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DVD Review: On the Waterfront

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As Elia Kazan’s defense of his decision to appear before the House Un-American Activities Committee[1] and “name names,” On the Waterfront is a deeply personal film about finding your priorities and convictions and having the courage to stand up for them. It is a heartfelt, moving piece of art, a gem of the cinema that contains one of the all-time great performances. It is at the same time misguided, despicable, and utterly classless. Such is the duality of art.

Some back-story: Kazan (as well as Schulberg, who wrote the script) briefly flirted with communism back when everyone flirted with communism, came to believe it to be an evil that needed to be defeated, testified to the committee as to his involvement and the involvement of people he worked with, and made this film to justify that decision. His testimony helped blacklist fellow filmmakers who had done little more than attend protest rallies and meetings, effectively ruining careers and lives. This action so disgusted the film community that he felt it necessary to defend his actions, and even managed to convince Brando (who was “sickened” by Kazan’s testimony) to star in the film[2]. Kazan went on to win Best Director[3], one of the film’s 8 Oscars.

Since Kazan made no secret of his motives, it would be foolish, if not irresponsible, to ignore them when examining the film. Brando stars as Terry Malloy, a former prize fighter who helps mob leader Johnny Friendly (Lee J. Cobb) have his friend killed in order to prevent his testimony. With the help of a priest (Karl Malden) and his friend’s sister (Eva Marie Saint), he comes to see the corruption and finally decides to testify himself after his own brother is killed. He successfully helps destroy Friendly and the union is able to get their rights back. Essentially, his testimony helps destroy evil men that are controlling lives, keeping people silent, and running the waterfront apart from any sort of lawfulness.

By all accounts, these are evil men. They do no work, give cushy jobs to their friends, and have no problem killing people who step out of line. They are not working class. And Terry’s testimony helps destroy them. It is an effective metaphor, albeit a fundamentally flawed one. Kazan, in his testimony, did not bring down Johnny Friendly, but rather the innocent working men who attended the labor meeting in the basement of the church. But these are innocent men hopeful for a better way of life, not corrupt union leaders. Kazan’s film, meant to be his defense, is in many ways his prosecution. Of course, Terry does the right thing in the end, but that is not what Kazan did.

It’s ironic that one of the goals of the socialist movement was to eliminate the poor working conditions in places like the waterfront, where men aren’t guaranteed a day’s wages and safety is not a concern. Terry Malloy does more for the socialist movement in On the Waterfront than Kazan’s testimony could ever undo.

Political theory aside, there is no denying that the testimony of men like Kazan ruined the lives of innocent, hard-working men like the longshoremen of On the Waterfront, and for that there is no suitable defense.[4]

As for the film itself, it is a fantastic piece of pure cinema. Brando’s performance is perhaps the most influential in film history, and not just for the famous “I coulda been a contender” scene. The brilliance of the scene comes in the little things, the way he gently pushes away Charlie’s gun or handles Edie’s glove. He has that famous Brando intensity and brutality, but at the same time is sensitive enough to break into tears when his pigeons are killed. It is a complicated, layered performance, but it is also the type of performance that broke a lot of the “rules” of film acting. You can see it in nearly every scene he’s in. He’s truly a revelation.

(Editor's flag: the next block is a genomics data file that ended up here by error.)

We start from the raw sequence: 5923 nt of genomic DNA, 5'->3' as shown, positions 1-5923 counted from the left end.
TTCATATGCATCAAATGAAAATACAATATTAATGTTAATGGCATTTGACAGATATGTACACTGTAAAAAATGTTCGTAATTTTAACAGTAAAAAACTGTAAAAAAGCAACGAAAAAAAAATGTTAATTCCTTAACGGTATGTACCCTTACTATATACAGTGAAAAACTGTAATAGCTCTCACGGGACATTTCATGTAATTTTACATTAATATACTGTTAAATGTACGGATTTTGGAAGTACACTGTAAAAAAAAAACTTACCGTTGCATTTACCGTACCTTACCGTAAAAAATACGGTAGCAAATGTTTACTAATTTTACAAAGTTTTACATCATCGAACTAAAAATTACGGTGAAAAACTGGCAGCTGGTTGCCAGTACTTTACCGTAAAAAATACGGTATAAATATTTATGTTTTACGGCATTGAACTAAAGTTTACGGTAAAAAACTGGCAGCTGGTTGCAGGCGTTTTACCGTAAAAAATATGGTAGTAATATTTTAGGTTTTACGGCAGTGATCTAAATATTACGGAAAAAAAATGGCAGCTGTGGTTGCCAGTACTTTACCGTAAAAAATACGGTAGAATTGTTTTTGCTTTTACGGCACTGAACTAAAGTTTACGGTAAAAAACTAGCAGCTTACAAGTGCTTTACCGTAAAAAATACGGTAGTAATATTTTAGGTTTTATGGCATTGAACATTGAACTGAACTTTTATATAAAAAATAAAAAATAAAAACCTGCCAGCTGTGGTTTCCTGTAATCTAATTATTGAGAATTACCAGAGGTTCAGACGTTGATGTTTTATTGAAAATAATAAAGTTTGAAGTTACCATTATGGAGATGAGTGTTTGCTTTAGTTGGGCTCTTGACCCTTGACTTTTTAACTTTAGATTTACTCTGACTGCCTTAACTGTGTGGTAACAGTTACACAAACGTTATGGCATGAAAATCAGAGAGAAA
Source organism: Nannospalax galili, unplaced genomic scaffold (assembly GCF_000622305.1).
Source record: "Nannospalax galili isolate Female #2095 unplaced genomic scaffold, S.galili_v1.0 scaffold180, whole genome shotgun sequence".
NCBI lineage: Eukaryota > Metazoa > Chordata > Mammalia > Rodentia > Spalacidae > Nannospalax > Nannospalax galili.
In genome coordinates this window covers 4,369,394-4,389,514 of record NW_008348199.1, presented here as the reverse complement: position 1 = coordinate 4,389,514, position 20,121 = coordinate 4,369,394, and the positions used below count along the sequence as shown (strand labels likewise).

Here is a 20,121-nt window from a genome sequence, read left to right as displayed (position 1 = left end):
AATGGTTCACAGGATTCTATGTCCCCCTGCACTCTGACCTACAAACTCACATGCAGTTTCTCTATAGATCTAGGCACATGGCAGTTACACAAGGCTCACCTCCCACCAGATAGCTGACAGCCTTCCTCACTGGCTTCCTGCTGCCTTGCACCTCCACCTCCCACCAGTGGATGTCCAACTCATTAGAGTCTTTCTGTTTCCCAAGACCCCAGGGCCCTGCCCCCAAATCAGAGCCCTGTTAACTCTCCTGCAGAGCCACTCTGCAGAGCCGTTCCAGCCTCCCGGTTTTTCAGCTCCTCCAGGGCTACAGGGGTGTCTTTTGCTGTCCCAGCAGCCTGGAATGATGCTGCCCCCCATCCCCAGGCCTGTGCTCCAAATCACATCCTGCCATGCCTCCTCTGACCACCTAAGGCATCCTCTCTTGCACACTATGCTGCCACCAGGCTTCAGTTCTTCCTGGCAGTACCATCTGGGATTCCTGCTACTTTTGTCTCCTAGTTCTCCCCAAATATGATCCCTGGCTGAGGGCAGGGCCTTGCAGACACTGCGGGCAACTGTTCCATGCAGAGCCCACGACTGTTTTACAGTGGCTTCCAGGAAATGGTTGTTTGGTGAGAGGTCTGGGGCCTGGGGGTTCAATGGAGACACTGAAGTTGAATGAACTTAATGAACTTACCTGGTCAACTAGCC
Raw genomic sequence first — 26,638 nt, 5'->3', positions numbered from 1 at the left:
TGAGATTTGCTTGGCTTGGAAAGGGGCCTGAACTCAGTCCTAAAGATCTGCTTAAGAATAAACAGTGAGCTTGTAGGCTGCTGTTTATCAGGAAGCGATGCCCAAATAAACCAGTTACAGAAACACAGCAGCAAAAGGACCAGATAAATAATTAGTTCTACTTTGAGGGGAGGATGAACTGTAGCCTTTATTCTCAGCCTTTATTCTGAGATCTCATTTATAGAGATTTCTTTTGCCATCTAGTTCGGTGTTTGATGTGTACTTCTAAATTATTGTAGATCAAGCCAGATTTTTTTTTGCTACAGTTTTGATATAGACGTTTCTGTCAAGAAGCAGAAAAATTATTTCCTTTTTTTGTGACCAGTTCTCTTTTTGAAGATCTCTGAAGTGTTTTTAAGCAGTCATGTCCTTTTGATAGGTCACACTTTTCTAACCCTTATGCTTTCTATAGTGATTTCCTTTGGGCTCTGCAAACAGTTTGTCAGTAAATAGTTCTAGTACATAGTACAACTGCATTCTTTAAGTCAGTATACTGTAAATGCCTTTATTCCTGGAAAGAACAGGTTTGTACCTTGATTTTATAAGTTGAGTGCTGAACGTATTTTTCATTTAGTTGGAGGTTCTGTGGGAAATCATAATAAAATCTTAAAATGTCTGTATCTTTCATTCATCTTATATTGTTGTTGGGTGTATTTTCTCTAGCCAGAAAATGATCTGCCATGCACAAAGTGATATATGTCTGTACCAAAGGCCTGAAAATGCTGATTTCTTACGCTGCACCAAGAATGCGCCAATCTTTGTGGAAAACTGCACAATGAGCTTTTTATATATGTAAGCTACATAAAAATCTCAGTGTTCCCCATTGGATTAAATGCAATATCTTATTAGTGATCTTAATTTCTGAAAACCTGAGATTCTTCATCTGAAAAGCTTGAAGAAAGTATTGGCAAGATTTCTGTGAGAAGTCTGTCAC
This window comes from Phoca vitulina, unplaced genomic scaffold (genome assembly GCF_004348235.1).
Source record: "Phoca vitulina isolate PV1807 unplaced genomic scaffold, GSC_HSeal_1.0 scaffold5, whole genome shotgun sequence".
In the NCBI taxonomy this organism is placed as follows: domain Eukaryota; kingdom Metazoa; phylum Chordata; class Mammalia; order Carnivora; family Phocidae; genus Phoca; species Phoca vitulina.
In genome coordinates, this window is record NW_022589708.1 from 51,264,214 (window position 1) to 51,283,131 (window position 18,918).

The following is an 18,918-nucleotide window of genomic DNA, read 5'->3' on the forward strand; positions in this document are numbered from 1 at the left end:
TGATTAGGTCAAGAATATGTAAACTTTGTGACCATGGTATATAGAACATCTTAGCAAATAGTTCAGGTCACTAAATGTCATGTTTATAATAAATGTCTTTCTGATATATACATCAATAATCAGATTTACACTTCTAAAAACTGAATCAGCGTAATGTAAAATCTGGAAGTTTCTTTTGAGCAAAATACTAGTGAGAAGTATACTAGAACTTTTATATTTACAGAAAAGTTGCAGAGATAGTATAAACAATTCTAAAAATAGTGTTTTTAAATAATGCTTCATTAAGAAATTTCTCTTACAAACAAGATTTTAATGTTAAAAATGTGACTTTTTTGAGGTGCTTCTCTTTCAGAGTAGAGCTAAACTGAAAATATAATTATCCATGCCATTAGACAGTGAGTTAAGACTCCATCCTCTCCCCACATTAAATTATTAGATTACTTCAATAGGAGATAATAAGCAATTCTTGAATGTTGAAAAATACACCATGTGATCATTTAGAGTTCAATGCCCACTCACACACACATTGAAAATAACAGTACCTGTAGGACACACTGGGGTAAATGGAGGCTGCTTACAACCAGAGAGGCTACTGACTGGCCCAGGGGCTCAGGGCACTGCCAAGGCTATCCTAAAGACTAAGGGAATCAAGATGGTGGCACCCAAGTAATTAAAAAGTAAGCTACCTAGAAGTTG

I’ve probably seen On the Waterfront five or six times, but only once knowing all the backstory. For a long time, it has been a film I’ve admired for its greatness (and Kazan for his direction, which is nothing short of amazing) and have always considered to be in that upper echelon of cinema along with Citizen Kane (1941), Casablanca (1942), Dekalog (1989), and The Godfather (1972, 74). At the same time, my personal distaste for the McCarthy hearings and those who participated is as strong as it is for any sequence of events in American history. It is, let’s say, a difficult thing to reconcile and makes this review a difficult one to write. But we do what we must. Can it be possible to both love and hate the same film? Honestly, I don’t yet know.

starring: Marlon Brando, Karl Malden, Lee J. Cobb, and Eva Marie Saint
written by: Budd Schulberg, from the articles by Malcolm Johnson
directed by: Elia Kazan
NR, 108 min, 1954, USA

[1] That would be, in case you were wondering, the McCarthy Era.

[2] The role was originally given to a young Frank Sinatra, who subsequently sued.

[3] There’s really no way to tell if the Academy was willing to look past Kazan’s motives or if they were still scared to McCarthy’s wrath. When Kazan was awarded an Honorary Oscar several years ago, a large portion of the audience refused to stand and applaud, in protest of his testimony.

[4] Full disclosure: if you haven’t figured it out already, I have a great deal of distaste for those who “named names”. One of my heroes is Eugene V. Debs, the leader of the Socialist Party, and were I working in Hollywood during the 1950’s, I would likely have been one of the names on Kazan’s list and I would have had no intention of helping the Russians take over.

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About Lucas McNelly

  • Scott Butki

    I may have missed this but how did you choose which 100 movies to review?
    I went through and used the Ameriacn Film Institutes 100 most influential movies list/book and read and reviewed each of those a few years ago.

    Brando is amazing in Waterfront – to see that is to understand why he is still so well regarded despite making a spate of clunkers before he died.

  • Bliffle

    Lucas: “…the line “briefly flirted with communism back when everyone flirted with communism” is meant to be somewhat poetic. Obviously not everyone did, but back then a great number of people did, especially artists. It was not, prior to McCarthyism, considered unusual or anti-American or any such thing.”